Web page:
The release of Iron Man in 2008 saw the cracking of the secret to a great comic book movie: a great script, effects that serve the story and most importantly: a star that both embraces and embodies their role. Since then comic fans have been treated to a host of films from all sources that have exceeded both fan and box office expectations.
Now one of the oldest superheroes and the oldest superhuman rivalries in comics, Captain Mar- er… Shazam versus Black Adam, is rumored to soon play out on the big screen in a Warner Bros. production of the classic Fawcett/DC Comic: Shazam! (previously known as Captain Marvel). At the heart of this production is a proven box office draw: the charismatic former WWF/WWE Champion Dwayne “The Rock” Johnson in a so far unknown role.
Johnson, who has been enthusiastic about appearing in a comic book movie based on the Shazam! property since 2009, has over the past few months engaged in a clearly Warner Bros.-coordinated hype-generating activity. The teasing has been centered around what part in the film he is going to play: the quintessential heroic figure of Shazam, who even Superman still looks sketchy against, or Black Adam, the broadly drawn tyrant/borderline fascist anti-hero, depending on who’s writing for him and when.
If the stories that it will be Johnson’s choice to make as to which role he plays are true, the axis of the entire film will tilt in that direction. When the choice is revealed it will say a lot as to Johnson’s and Warner Bros.’ goals for the film.
As Shazam, Dwayne Johnson will cement his legacy as a cinematic “good guy.” With his physical stature and gleaming smile he could embody the multiple-god-powered-via-wizard-magic hero almost entirely without special effects. Furthermore, the heroic Dwayne Johnson version of the film would be an instant franchise for Warner Bros. drawing on Johnson’s family-friendly image, particularly when the film becomes a wish-fulfillment fantasy story thanks to Shazam ‘s young orphan alter ego, Billy Batson.
In the most likely iteration of a Shazam! film, Johnson will be cast alongside a young actor to create a comic book movie version of the popular imperiled youth/Young Adult film franchises. With plenty of the dark/mature superhero films on its docket, Warner Bros. will hopefully skew this most earnest of superheroes towards the younger audiences, pit Johnson against another of Shazam’s villains like Doctor Sivana and eschew Black Adam altogether to avoid having a third act play out just like Superman vs. Zod in Man of Steel.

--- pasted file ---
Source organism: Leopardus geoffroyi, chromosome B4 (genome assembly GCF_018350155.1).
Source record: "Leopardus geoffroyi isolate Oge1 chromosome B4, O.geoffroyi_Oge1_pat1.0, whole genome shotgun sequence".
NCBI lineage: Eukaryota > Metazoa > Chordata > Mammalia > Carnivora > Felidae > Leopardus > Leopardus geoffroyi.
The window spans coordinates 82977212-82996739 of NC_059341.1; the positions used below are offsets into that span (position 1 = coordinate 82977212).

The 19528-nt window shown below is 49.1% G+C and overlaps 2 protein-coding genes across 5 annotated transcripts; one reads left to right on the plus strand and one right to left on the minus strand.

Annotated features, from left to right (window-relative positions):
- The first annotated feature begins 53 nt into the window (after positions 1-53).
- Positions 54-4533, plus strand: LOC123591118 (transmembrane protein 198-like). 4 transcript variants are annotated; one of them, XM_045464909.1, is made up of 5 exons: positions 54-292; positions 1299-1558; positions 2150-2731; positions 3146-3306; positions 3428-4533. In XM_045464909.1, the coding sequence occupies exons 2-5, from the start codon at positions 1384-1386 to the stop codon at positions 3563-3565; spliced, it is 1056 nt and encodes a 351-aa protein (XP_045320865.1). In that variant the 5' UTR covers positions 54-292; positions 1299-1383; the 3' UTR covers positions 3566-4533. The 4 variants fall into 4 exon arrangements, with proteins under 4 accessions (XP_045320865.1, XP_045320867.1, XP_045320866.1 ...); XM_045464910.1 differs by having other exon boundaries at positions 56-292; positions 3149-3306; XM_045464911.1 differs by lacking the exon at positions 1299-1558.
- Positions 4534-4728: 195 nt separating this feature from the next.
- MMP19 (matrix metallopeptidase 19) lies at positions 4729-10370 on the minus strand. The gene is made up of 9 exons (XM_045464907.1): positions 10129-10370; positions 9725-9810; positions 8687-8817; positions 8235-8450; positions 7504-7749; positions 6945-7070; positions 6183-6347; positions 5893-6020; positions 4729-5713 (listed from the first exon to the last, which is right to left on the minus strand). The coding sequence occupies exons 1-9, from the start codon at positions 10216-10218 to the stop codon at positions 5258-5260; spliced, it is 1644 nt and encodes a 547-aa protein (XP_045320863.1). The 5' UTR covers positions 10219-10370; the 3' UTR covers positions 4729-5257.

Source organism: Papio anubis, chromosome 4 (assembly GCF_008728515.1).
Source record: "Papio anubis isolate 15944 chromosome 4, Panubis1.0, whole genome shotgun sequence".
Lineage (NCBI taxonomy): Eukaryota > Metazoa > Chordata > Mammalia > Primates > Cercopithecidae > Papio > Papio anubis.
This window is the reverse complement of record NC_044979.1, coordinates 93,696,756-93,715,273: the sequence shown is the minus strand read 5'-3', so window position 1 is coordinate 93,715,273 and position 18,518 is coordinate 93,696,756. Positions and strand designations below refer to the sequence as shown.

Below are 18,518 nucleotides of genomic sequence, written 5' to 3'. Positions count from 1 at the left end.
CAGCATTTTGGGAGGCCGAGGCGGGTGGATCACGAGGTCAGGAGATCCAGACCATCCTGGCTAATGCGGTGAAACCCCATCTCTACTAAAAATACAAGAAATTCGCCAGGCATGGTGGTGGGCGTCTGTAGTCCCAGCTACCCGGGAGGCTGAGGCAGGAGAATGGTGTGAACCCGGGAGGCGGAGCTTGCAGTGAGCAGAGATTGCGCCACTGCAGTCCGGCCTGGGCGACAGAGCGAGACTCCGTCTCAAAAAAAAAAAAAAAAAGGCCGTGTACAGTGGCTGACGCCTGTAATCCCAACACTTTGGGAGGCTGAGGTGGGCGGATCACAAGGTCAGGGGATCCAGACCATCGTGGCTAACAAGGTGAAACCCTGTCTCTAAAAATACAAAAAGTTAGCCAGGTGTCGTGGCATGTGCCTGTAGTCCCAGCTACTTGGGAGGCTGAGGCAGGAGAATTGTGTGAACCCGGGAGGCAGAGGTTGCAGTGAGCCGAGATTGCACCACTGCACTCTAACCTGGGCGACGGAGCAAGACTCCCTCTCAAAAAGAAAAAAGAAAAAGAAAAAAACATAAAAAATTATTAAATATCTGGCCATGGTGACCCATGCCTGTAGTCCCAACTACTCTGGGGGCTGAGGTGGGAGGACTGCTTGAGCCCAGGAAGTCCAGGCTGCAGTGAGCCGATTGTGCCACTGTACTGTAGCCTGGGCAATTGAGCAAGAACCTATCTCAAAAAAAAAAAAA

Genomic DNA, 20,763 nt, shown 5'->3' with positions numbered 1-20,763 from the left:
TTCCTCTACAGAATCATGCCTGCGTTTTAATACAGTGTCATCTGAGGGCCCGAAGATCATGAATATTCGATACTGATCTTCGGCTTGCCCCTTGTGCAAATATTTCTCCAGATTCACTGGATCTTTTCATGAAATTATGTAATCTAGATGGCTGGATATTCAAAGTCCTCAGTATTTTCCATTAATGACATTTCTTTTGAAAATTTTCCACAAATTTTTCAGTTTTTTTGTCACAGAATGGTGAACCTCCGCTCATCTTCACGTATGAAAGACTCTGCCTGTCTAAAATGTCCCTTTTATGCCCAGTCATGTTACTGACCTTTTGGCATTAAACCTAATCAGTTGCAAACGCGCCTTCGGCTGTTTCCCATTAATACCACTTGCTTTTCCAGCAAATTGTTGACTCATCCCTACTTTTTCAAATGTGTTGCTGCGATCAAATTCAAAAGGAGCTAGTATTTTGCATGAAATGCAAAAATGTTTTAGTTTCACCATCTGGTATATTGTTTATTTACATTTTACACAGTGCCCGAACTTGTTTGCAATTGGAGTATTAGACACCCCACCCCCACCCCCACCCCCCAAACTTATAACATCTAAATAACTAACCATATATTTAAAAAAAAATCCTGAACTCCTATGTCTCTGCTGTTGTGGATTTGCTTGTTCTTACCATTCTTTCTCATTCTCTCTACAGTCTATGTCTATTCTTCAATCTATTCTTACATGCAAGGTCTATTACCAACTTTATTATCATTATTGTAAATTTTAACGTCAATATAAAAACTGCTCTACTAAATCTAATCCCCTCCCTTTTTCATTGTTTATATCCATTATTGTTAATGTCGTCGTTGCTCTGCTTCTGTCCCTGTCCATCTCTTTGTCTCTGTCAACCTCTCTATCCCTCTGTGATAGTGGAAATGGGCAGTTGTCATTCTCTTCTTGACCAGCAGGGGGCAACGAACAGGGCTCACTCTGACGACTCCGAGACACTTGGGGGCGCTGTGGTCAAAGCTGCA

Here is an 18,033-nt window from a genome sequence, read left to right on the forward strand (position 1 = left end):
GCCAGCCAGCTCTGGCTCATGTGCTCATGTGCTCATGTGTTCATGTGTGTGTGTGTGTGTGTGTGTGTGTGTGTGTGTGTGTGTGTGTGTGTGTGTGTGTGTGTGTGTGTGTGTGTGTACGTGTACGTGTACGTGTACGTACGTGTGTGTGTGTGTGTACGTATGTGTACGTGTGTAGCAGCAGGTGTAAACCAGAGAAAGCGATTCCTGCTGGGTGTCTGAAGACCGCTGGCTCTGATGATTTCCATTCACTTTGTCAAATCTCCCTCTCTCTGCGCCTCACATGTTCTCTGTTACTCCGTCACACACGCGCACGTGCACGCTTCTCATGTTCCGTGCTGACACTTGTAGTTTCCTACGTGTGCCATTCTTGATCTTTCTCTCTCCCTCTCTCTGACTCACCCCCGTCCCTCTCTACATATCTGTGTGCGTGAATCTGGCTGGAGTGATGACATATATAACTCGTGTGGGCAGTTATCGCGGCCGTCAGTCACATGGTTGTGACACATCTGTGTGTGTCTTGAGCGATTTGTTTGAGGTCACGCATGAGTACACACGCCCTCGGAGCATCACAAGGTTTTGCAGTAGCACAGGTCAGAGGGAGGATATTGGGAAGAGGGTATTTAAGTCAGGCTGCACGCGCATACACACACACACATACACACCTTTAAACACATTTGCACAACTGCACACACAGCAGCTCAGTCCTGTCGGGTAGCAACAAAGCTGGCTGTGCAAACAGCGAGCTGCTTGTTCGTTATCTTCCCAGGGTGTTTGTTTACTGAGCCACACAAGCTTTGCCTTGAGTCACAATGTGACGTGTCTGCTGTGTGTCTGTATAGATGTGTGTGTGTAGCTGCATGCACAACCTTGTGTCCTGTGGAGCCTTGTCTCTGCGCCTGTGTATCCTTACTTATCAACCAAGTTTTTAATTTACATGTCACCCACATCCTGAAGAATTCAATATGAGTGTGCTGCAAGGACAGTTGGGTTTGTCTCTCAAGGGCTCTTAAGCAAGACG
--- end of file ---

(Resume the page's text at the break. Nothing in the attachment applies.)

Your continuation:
To play the hero, though, Johnson will have to sacrifice what is clearly a more compelling role in Black Adam, whose dramatic rival is in fact the good hearted orphan Billy Batson. Batson, despite a life of hardship resists the temptation to use his power for personal benefit, where Black Adam has always used his power for the odd combination of personal gain and a drive to protect his people and country. Shazam, on the other hand is little more than a proverb-spouting Deus ex Machina who shows up on the last few pages to punch the bad guy on the chin. For Johnson and Warner Bros. both, The Rock as Shazam is three big paydays at least. If it is successful, this paint-by-numbers approach could cycle on forever like the Spider-Man films.
As Black Adam, Johnson can take the road less traveled, and if written correctly, star in the first superhero film that features a villain in the lead (or at least an anti-hero), Sony’s proposed Sinister Six project notwithstanding.
Akin to the famous story about the casting switch that made Arnold Schwarzenegger the villain instead of the hero in The Terminator but with more emoting, the Johnson Black Adam would find his return from thousands of years of exile to an Earth that is at the same time more and less likely to accept his “might makes right” worldview. As a semi-benevolent multiple-god-powered-via-wizard-magic would-be dictator, the film’s drama would ride not on a climatic superpowered dust up, but on the more personal story of how Black Adam, born circa 3000 BC, adjusts to the modern world. Themes of power, exertion of that power, and what makes its use “too much” are incredibly relevant to today’s society and political landscape. From foreign wars to police brutality in small town USA, there is a lot (sadly) to be said and played with on the topic.
Playing a villain at this stage in his life could reset Johnson’s whole career. Too many shots of him punching brightly clad heroes in the face or terrorizing a populous could put people off from buying tickets to the kind of family-friendly action fare he’s been trading in for years. Alternately, playing a villain is almost always more complex and challenging than playing a hero, especially if that villain in the star of the film. If a man who once went by the professional name of “The Rock” can pull off a memorable, nuanced performance it could open the doors to prestige-level work for him.
All of this is a huge potential sacrifice for not only him, but the studio. Villains can be memorable but they are rarely franchises. Say what you want about the greed of the big studios, but these films cost real money and thousands of livelihoods depend on their success.
Playing armchair studio honcho is fun, but the real story is that an over seventy-year-old comic book property that has on multiple occasions been on the verge of obscurity has a chance to be reborn in a major film franchise. That is good news for genre fans of all stripes. As for what should Dwayne Johnson choose? Maybe he doubles down and just plays both!